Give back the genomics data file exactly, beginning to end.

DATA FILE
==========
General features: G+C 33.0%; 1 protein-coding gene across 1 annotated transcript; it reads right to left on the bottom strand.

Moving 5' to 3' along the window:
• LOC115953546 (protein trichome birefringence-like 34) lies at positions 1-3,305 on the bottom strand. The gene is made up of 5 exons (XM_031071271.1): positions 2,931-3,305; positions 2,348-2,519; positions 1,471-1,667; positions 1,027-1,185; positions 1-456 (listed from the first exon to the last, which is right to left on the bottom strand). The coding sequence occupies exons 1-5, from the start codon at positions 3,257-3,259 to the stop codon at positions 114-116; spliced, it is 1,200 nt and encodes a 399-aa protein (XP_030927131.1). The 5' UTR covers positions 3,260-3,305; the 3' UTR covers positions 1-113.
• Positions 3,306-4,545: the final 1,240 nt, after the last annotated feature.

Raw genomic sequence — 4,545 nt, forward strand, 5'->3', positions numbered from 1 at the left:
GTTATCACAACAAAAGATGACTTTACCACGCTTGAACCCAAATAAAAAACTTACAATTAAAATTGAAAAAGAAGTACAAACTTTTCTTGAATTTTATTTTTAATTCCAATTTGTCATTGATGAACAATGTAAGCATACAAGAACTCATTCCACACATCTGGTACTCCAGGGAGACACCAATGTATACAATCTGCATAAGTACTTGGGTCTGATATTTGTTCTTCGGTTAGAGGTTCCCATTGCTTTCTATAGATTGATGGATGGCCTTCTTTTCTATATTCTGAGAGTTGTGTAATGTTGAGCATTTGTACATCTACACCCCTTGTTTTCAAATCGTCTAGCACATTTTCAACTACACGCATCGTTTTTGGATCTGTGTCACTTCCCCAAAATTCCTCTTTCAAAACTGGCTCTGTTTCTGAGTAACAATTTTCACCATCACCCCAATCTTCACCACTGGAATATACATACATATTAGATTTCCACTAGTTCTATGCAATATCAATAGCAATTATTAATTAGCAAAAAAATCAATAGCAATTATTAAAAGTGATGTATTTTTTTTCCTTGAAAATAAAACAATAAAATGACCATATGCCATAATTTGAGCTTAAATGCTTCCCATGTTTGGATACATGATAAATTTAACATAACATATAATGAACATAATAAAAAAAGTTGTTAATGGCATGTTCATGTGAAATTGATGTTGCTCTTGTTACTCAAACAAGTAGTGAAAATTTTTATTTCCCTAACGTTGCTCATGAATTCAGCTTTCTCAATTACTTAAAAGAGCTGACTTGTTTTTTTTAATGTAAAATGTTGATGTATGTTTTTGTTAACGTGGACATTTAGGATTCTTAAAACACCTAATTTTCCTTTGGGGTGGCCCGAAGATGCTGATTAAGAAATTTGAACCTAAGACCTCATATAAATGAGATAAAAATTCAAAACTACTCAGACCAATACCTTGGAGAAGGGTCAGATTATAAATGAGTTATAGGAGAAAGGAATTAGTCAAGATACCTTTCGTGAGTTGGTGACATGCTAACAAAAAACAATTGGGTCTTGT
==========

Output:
General features: G+C 33.0%; 1 protein-coding gene across 1 annotated transcript; it reads right to left on the bottom strand.

Moving 5' to 3' along the window:
• LOC115953546 (protein trichome birefringence-like 34) lies at positions 1-3,305 on the bottom strand. The gene is made up of 5 exons (XM_031071271.1): positions 2,931-3,305; positions 2,348-2,519; positions 1,471-1,667; positions 1,027-1,185; positions 1-456 (listed from the first exon to the last, which is right to left on the bottom strand). The coding sequence occupies exons 1-5, from the start codon at positions 3,257-3,259 to the stop codon at positions 114-116; spliced, it is 1,200 nt and encodes a 399-aa protein (XP_030927131.1). The 5' UTR covers positions 3,260-3,305; the 3' UTR covers positions 1-113.
• Positions 3,306-4,545: the final 1,240 nt, after the last annotated feature.

Raw genomic sequence — 4,545 nt, forward strand, 5'->3', positions numbered from 1 at the left:
GTTATCACAACAAAAGATGACTTTACCACGCTTGAACCCAAATAAAAAACTTACAATTAAAATTGAAAAAGAAGTACAAACTTTTCTTGAATTTTATTTTTAATTCCAATTTGTCATTGATGAACAATGTAAGCATACAAGAACTCATTCCACACATCTGGTACTCCAGGGAGACACCAATGTATACAATCTGCATAAGTACTTGGGTCTGATATTTGTTCTTCGGTTAGAGGTTCCCATTGCTTTCTATAGATTGATGGATGGCCTTCTTTTCTATATTCTGAGAGTTGTGTAATGTTGAGCATTTGTACATCTACACCCCTTGTTTTCAAATCGTCTAGCACATTTTCAACTACACGCATCGTTTTTGGATCTGTGTCACTTCCCCAAAATTCCTCTTTCAAAACTGGCTCTGTTTCTGAGTAACAATTTTCACCATCACCCCAATCTTCACCACTGGAATATACATACATATTAGATTTCCACTAGTTCTATGCAATATCAATAGCAATTATTAATTAGCAAAAAAATCAATAGCAATTATTAAAAGTGATGTATTTTTTTTCCTTGAAAATAAAACAATAAAATGACCATATGCCATAATTTGAGCTTAAATGCTTCCCATGTTTGGATACATGATAAATTTAACATAACATATAATGAACATAATAAAAAAAGTTGTTAATGGCATGTTCATGTGAAATTGATGTTGCTCTTGTTACTCAAACAAGTAGTGAAAATTTTTATTTCCCTAACGTTGCTCATGAATTCAGCTTTCTCAATTACTTAAAAGAGCTGACTTGTTTTTTTTAATGTAAAATGTTGATGTATGTTTTTGTTAACGTGGACATTTAGGATTCTTAAAACACCTAATTTTCCTTTGGGGTGGCCCGAAGATGCTGATTAAGAAATTTGAACCTAAGACCTCATATAAATGAGATAAAAATTCAAAACTACTCAGACCAATACCTTGGAGAAGGGTCAGATTATAAATGAGTTATAGGAGAAAGGAATTAGTCAAGATACCTTTCGTGAGTTGGTGACATGCTAACAAAAAACAATTGGGTCTTGT